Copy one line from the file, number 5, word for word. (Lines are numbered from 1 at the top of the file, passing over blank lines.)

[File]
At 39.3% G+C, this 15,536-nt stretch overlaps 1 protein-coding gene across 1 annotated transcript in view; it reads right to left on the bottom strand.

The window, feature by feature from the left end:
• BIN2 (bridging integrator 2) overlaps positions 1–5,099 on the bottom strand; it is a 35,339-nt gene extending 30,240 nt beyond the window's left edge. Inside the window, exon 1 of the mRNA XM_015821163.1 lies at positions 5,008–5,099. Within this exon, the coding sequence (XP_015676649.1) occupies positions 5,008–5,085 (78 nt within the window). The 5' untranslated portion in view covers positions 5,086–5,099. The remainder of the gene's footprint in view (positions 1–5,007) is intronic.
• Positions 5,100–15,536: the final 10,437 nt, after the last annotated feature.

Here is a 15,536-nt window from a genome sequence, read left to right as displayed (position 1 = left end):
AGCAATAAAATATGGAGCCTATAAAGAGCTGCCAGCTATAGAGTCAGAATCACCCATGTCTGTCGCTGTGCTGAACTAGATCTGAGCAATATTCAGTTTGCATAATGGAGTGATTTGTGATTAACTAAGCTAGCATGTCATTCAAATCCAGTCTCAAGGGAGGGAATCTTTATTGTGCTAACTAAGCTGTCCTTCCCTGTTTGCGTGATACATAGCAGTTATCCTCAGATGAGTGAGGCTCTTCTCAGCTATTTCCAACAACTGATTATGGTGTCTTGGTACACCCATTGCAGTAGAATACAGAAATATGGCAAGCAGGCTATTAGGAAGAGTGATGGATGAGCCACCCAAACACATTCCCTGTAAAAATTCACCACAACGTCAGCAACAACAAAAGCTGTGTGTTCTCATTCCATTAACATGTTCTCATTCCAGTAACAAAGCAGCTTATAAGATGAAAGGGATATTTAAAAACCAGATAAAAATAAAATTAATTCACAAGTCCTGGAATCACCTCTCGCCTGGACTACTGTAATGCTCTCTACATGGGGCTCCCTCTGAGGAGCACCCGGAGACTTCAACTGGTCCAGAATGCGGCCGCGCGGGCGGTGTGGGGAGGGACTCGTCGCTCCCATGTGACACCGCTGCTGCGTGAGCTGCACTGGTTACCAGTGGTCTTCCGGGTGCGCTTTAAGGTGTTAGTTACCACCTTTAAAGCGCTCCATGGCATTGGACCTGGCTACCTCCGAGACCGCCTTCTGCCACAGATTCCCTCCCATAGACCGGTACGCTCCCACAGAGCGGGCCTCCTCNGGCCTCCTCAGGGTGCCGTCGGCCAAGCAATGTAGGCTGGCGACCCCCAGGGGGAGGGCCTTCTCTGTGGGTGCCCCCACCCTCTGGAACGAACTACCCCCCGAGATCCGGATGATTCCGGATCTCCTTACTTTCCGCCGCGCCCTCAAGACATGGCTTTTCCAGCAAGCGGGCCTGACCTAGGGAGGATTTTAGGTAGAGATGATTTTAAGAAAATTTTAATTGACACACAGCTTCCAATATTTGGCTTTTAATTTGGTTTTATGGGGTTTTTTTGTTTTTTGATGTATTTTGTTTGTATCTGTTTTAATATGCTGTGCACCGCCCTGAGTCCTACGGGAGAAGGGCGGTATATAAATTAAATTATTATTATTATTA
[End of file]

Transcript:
Here is a 15,536-nt window from a genome sequence, read left to right as displayed (position 1 = left end):